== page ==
In an interview with CBC, BlackBerry Ltd (NASDAQ:BBRY)’s CEO John Chen has made it clear that they will not sell the company. He affirmed that the sale will not happen until and unless they return their shareholders true value, reflecting the real strength of the company. Chen said that he received numerous acquisition proposals ever since he stepped in as CEO in 2013.
Chen has no intentions to put the company for sale. He indicated that they will only consider selling it if they find a proper suitor, who is committed to take care of the company and its customers. Right now, Blackberry is undergoing the process of a turnaround as Chen said that they are entering the second phase of the process.
Chen sees the company visibly progressing in software server security and privacy, as it added 2,600 new as well as renewed customers. The company is gradually becoming a powerful software company than a device maker, but still, Chen has all intentions to retain the hardware business.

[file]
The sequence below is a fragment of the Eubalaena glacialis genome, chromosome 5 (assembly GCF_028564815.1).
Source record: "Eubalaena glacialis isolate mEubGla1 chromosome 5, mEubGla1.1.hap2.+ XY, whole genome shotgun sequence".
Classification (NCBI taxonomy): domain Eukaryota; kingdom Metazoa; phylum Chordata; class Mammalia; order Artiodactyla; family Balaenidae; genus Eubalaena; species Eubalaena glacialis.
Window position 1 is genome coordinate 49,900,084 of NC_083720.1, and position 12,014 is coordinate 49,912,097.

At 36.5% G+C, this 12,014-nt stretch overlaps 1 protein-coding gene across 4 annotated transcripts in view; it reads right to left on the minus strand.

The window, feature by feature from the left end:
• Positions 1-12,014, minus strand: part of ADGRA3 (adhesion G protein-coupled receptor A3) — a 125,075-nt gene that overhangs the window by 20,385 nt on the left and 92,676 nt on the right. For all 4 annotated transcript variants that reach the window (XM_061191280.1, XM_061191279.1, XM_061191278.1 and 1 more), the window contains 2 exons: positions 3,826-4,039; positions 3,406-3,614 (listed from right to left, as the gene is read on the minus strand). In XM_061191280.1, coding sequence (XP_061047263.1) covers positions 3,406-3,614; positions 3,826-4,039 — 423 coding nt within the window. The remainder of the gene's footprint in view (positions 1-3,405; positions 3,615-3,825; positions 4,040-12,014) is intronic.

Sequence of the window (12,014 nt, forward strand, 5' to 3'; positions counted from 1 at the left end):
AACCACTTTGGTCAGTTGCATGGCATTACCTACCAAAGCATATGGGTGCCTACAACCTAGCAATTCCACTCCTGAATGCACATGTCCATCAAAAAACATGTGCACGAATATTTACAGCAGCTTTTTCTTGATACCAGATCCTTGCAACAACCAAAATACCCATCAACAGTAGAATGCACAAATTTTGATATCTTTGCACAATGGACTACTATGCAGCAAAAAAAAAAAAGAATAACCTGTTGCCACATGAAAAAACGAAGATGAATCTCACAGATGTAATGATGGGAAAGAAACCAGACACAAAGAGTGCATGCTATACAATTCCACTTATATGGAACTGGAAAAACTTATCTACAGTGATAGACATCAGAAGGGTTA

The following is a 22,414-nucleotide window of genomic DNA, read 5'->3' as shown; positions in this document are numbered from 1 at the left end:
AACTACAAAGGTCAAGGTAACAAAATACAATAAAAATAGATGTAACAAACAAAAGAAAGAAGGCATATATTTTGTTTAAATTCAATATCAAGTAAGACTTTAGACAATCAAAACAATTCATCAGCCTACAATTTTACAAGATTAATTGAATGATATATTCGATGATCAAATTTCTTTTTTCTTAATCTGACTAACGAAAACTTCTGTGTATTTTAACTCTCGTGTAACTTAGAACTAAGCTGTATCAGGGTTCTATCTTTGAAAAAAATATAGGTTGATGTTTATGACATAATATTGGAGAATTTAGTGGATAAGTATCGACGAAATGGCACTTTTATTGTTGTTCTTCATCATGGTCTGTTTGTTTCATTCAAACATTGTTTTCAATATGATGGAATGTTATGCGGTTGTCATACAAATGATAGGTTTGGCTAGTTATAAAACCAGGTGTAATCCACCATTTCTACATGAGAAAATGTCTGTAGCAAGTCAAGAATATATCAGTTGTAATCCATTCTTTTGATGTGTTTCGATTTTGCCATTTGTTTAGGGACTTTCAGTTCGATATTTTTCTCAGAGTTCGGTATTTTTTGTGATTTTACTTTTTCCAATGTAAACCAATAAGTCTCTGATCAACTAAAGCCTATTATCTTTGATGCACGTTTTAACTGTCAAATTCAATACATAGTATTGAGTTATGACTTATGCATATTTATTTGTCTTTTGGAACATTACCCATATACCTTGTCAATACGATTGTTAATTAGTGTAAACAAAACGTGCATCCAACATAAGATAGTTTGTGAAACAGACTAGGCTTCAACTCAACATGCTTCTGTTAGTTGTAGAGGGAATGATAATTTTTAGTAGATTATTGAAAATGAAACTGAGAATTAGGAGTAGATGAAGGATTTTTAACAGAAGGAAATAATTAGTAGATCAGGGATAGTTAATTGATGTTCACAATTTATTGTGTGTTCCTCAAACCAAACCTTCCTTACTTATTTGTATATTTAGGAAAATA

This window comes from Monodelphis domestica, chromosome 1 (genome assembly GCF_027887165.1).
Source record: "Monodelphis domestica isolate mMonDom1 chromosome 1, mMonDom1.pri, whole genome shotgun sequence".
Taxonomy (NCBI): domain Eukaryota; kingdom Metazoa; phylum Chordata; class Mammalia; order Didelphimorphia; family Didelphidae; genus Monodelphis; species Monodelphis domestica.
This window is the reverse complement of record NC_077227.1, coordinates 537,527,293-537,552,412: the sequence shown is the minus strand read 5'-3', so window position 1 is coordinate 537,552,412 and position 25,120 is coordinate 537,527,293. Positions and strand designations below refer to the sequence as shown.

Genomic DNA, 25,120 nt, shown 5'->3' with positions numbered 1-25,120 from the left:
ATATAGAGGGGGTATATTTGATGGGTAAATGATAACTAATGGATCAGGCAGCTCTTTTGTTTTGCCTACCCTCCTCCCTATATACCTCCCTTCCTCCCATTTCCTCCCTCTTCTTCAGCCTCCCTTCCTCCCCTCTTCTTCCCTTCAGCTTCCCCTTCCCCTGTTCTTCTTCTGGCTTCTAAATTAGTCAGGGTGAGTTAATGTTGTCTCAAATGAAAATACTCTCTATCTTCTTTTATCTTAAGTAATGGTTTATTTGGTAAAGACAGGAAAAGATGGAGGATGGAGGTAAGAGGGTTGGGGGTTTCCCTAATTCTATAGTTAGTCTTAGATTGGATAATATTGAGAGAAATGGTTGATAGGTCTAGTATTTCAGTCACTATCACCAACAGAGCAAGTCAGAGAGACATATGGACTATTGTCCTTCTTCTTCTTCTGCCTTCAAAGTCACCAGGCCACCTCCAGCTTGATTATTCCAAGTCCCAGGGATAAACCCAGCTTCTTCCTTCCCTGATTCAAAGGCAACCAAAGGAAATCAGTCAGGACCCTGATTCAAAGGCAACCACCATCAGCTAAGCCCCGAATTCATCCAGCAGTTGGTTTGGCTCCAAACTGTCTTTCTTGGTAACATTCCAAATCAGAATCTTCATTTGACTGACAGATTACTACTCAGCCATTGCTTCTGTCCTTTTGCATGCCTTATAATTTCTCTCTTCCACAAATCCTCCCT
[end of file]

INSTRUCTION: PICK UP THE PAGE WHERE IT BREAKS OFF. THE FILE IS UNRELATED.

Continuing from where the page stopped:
No sale of handset business
Chen did explain the reason for his urge to hold on the handset business, which has seen a massive value erosion over the last five years. The fact is evident from the company’s stock price that sits under $10 now compared to $140 five years back. The company, which is credited for conceptualizing the first Smartphones, saw its fame fade away with the dawn of Apple Inc (NASDAQAAPL)’s iPhone.
Undeterred with the anomalies, Chen explained the impracticality of selling the handset business as it is widely used by the governments across the world for its distinguishing feature, security.
As Chen has already vowed to steer back the company to normalcy, results are emerging on its software side. The company’s software sales rose by as much as 150% year-over-year to $137 million during the first quarter itself, representing a fifth of the company’s total revenue. The strong revenues support Chen’s goal to achieve $500 million software sales within this fiscal.
However, the company has much more to do to straighten up its smartphone sales, which are languishing year-over-year. The handset sales stood at 1.1 million during the period between January and March, as compared to 2.6 million in the previous year.